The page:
Going for the gold in education

The U.S. Olympic team has won more medals than another other country so far in this year’s Vancouver Winter Games. But how do U.S. students fare against their peers from around the globe in math, science, and reading?

It is true the U.S. wouldn’t win gold, silver or bronze in either PIRLS (4th grade reading), TIMSS (4th and 8th grade math and science) or PISA (15 year-old math and science). But it doesn’t mean U.S. students perform poorly on the international stage.  So let’s look at how U.S. students compare across the three major international assessments.

2006 PIRLS

  • U.S. 4th graders were outperformed by seven countries (and three Canadian provinces) out of the 45 participating countries.
  • U.S. average score of 540 was well above the international average of 500.
  • Nearly twice as many U.S. 4th graders scored at the Advanced level (12%) as the international median, which was just 7%.

2007 TIMSS (Math)

4th grade

  • Eight of 35 countries outperformed U.S. 4th graders in 2007.
  • U.S. 4th graders made more gains (9 points) between 1995 and 2007 than 4th graders in Japan (1 point).

8th grade

  • Just five countries (Chinese Taipei, South Korea, Singapore, Hong Kong, and Japan) outperformed U.S. 8th graders out of the 47 participating countries.
  • Only two countries (Columbia and Lithuania) made greater gains at the 8th grade level between 1995 and 2007 than the U.S. (16 points).  

2006 PISA (Science)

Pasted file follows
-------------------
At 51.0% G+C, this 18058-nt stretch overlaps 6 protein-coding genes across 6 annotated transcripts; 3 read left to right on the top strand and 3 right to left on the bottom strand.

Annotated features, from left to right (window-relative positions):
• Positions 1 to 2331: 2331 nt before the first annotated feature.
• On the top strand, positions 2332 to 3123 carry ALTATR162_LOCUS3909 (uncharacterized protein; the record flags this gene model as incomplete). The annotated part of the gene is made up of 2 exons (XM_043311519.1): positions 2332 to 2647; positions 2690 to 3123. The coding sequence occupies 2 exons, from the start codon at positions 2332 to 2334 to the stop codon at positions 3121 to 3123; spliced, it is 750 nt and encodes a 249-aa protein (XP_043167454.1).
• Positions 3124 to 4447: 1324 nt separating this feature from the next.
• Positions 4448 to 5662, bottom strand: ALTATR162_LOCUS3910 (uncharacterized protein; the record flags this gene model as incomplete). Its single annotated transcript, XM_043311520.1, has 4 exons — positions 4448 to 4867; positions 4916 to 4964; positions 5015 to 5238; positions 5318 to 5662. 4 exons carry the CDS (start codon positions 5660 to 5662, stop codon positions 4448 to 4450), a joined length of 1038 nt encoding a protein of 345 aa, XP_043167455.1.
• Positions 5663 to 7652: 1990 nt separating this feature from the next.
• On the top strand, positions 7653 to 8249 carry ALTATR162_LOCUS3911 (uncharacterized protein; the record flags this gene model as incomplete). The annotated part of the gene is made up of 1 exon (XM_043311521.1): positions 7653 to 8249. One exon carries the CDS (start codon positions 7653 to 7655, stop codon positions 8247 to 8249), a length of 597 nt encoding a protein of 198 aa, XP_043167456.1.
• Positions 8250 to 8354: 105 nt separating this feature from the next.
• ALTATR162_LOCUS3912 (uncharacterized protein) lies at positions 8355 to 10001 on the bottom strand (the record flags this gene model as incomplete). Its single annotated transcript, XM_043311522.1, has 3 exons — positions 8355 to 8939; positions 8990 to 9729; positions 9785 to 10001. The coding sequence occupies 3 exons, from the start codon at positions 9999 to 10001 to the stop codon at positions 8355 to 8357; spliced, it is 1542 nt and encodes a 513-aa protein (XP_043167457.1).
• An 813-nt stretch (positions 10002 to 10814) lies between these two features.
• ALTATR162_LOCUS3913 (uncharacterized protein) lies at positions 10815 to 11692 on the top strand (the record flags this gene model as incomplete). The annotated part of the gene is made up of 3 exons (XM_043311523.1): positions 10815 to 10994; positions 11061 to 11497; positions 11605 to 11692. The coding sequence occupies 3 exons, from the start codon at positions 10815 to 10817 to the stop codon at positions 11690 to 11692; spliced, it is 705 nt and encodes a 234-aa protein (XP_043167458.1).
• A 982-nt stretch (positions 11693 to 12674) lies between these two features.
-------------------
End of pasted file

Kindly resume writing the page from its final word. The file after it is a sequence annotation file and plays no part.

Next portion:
• Nearly half (16) of the 30 participating countries outperformed U.S. 15 year-olds in science literacy.
  • Portugal, Turkey and Mexico were the only countries the U.S. outperformed in the content area “Explaining Phenomena Scientifically.”

You might be surprised by the relatively good standing of U.S. students on some of the assessments, especially in 8th grade math. With so much criticism about the performance of U.S. students on international assessments, you might have thought they were performing no better than students in developing countries. This is probably because Americans don’t accept being second best.

Going for the gold in education is important, but it shouldn’t overshadow the fact that our schools have made significant progress in certain areas, such as 8th grade math. Educators should be proud of the progress they have made. Even so, there is still a lot of work left to do. What students need to know and be able to do to be successful after high school is becoming more complex. We need to ensure all students are provided a 21st Century education so they are prepared to go on to college or head out into the workplace. U.S. students may not have a medal now, but if they continue to improve they will be in medal contention in the not-too-distant future.  – Jim Hull

For more information on international assessments and how U.S. students compare to students in other countries check out the Center’s More than a horse race: A guide to international tests of student achievement.

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